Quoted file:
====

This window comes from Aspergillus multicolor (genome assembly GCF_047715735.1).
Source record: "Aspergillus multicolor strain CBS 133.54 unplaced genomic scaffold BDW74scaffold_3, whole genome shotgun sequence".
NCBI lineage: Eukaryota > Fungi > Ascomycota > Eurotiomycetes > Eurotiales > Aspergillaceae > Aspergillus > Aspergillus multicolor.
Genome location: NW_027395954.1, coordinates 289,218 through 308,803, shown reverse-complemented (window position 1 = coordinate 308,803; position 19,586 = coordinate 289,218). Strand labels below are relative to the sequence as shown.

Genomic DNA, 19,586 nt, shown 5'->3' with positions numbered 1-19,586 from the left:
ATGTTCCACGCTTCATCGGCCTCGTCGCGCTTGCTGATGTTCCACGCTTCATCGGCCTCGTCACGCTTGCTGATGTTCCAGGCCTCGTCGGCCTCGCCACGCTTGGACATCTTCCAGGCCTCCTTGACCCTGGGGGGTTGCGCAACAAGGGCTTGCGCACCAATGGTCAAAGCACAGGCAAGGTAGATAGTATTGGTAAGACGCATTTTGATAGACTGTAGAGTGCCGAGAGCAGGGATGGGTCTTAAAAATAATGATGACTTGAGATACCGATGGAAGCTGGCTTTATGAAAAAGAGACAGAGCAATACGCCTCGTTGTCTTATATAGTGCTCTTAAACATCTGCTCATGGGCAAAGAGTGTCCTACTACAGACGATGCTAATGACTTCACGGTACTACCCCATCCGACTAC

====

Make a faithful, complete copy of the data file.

This window comes from Aspergillus multicolor (genome assembly GCF_047715735.1).
Source record: "Aspergillus multicolor strain CBS 133.54 unplaced genomic scaffold BDW74scaffold_3, whole genome shotgun sequence".
NCBI lineage: Eukaryota > Fungi > Ascomycota > Eurotiomycetes > Eurotiales > Aspergillaceae > Aspergillus > Aspergillus multicolor.
Genome location: NW_027395954.1, coordinates 289,218 through 308,803, shown reverse-complemented (window position 1 = coordinate 308,803; position 19,586 = coordinate 289,218). Strand labels below are relative to the sequence as shown.

Genomic DNA, 19,586 nt, shown 5'->3' with positions numbered 1-19,586 from the left:
ATGTTCCACGCTTCATCGGCCTCGTCGCGCTTGCTGATGTTCCACGCTTCATCGGCCTCGTCACGCTTGCTGATGTTCCAGGCCTCGTCGGCCTCGCCACGCTTGGACATCTTCCAGGCCTCCTTGACCCTGGGGGGTTGCGCAACAAGGGCTTGCGCACCAATGGTCAAAGCACAGGCAAGGTAGATAGTATTGGTAAGACGCATTTTGATAGACTGTAGAGTGCCGAGAGCAGGGATGGGTCTTAAAAATAATGATGACTTGAGATACCGATGGAAGCTGGCTTTATGAAAAAGAGACAGAGCAATACGCCTCGTTGTCTTATATAGTGCTCTTAAACATCTGCTCATGGGCAAAGAGTGTCCTACTACAGACGATGCTAATGACTTCACGGTACTACCCCATCCGACTAC